Liked by 1 person

    • I agree. And I would never intentionally try to persuade someone who didn’t ask – it just accidentally came out at work that one morning. That being said, I think if we had a hint of financial education in our public schools, we might have more people aware of all the options available to them. This community of ours might be much bigger. :)

      Liked by 1 person

  12. I’ve had similar reactions from co-workers, friends, and family about many different areas I live my life differently. I think it all stems from their defensive reaction that if I’m living differently, I must think their way is WRONG and consider them bad or dumb for it. Everyone has their own path and their own definitions of success, wealth, and happiness. As long as they’re thinking and dreaming about money goals, I’m happy!

    Liked by 1 person

    • That’s an excellent point; I can definitely see the defensiveness stemming from them believing I think they’re doing it “wrong”. To each their own. If they’re happy working until their old and truly enjoy their job, more power to them. I just think they don’t think of the other options available to them.

      Liked by 1 person

  13. I took a free appointment once with an adviser from my employer’s 401k plan. He looked at the % I am contributing and said, “Why would you put in so much? You mist really hate your job.” I just laughed. I have always thought giving myself more options rather than fewer was a good idea. I’d rather get to 50 & say “Hey I could retire, but am enjoying working.” Than get to 50 and be trapped by bills & worrying about being caught in the next round of layoffs. I’ve worked with far too many people in the 2nd category to willingly go down that path.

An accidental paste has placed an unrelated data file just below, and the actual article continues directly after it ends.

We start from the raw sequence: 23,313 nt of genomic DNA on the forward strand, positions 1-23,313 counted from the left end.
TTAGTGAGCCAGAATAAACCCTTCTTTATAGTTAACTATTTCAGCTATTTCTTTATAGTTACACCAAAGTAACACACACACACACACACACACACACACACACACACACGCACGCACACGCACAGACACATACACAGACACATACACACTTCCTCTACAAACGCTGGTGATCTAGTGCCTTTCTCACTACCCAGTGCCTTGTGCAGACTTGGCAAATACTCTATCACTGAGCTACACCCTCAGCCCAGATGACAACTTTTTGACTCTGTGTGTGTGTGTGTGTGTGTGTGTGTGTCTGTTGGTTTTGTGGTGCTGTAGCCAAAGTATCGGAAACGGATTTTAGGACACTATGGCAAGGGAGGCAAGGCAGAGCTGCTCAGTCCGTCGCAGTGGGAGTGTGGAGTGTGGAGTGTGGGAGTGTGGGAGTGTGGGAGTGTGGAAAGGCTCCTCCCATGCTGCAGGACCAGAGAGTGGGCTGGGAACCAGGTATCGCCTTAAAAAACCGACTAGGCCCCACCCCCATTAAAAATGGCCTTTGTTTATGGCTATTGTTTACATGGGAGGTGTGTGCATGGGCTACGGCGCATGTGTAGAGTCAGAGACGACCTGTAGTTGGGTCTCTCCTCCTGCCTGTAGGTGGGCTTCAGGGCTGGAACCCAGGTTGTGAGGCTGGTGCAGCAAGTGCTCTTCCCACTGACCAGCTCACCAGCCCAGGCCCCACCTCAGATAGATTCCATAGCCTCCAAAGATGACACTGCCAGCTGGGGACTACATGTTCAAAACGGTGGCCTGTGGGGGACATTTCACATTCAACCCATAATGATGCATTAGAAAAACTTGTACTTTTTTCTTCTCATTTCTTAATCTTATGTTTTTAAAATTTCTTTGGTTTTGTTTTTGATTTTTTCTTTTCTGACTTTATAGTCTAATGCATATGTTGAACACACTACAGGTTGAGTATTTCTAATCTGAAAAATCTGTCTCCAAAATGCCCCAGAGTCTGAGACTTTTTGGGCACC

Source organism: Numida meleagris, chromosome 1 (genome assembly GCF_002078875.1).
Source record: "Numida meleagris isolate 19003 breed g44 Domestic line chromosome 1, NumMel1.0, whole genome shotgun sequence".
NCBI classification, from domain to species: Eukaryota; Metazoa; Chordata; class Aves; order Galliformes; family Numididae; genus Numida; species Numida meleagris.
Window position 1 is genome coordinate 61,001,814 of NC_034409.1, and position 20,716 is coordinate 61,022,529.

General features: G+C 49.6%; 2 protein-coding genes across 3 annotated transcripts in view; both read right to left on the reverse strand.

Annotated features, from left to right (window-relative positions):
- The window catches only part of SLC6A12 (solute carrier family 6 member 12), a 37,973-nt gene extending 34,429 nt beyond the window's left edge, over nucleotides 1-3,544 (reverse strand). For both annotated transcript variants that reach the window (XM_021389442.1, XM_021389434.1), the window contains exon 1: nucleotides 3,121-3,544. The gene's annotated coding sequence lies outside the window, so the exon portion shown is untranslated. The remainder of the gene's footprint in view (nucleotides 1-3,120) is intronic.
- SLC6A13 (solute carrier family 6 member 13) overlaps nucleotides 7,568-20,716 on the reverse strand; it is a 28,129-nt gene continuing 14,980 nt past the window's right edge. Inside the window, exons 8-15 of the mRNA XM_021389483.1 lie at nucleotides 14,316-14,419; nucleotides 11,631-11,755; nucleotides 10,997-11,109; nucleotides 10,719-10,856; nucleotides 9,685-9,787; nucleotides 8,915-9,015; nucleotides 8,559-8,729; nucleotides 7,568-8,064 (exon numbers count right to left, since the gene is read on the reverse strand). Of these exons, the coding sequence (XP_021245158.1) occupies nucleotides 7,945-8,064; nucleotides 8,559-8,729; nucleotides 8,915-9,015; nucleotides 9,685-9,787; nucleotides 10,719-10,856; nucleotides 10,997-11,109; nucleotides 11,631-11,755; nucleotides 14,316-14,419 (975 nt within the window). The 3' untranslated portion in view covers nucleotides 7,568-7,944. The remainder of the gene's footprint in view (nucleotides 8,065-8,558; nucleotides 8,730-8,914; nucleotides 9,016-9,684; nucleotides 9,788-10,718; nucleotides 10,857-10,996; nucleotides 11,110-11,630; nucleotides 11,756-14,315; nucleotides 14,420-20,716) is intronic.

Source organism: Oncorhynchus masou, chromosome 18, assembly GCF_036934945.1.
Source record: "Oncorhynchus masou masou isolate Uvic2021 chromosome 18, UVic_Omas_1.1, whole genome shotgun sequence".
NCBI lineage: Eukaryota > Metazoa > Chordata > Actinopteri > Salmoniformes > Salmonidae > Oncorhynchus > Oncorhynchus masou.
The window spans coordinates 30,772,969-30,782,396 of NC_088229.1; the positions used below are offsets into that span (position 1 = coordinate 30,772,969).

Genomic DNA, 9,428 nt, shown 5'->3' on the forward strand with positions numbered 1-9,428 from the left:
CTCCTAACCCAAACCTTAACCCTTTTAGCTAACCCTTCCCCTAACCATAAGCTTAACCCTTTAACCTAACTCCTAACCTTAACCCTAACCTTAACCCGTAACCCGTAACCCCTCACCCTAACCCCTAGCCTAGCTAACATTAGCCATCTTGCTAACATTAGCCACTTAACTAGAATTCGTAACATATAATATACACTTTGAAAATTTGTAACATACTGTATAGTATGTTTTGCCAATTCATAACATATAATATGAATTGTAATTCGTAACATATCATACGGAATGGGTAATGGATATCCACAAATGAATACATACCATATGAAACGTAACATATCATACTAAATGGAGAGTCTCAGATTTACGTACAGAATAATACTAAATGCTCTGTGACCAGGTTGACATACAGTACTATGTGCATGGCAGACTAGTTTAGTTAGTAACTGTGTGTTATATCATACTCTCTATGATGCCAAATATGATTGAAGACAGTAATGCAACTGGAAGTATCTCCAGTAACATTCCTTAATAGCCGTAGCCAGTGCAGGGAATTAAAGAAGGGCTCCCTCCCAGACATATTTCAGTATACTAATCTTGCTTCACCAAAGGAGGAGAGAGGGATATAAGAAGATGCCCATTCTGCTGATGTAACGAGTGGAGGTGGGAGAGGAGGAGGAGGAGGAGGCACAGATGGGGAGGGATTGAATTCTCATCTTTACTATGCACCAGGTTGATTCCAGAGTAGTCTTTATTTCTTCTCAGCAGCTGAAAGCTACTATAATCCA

Liked by 1 person

  14. Great post. I’m a teacher, and I find that so many of my colleagues do the same thing. Maybe there is some component about trying to prove to everyone that you “can” afford to buy stuff? I think we teachers sometimes feel left behind by our engineer, manager, tech friends, and think we need to spend the same to get the same respect I guess.

    Liked by 1 person

  15. I have no idea what I’d say to my coworkers. And I don’t share at work for much the same reasons you gave. The blanks stares, “you’re crazy” looks. There’s one guy at work I’m pretty close with who would probably get it. Not surprising, he’s an engineer. We “joke” together about becoming minimalist, even though I’m actually serious about it. I think if I had a beer outside work with him I’d spill the beans, but these kind of conversations are just so awkward at work. Even though there are countless conversations about “normal” life that just make me cringe.

    Great post! Really made me think maybe I should speak out a little more.

    Liked by 1 person

    • Thanks for the comment! It’s so true that what mainstream thinks is “normal” sounds ridiculous to me. I know someone who recently bought themselves a brand new luxury car and is debating getting a roommate because they can’t afford to pay the rent and the car payment. Of course, selling the car isn’t an option. Hahahah!


  16. Even when I discuss the smallest life changes I’ve made to become more frugal and move towards FI I get strange reactions and comments. I was talking about my $35 phone plan and my friend said, well mine is only $70. So you get the same thing for twice the price and you’re fine with that? I don’t understand people sometimes!!!

    Liked by 1 person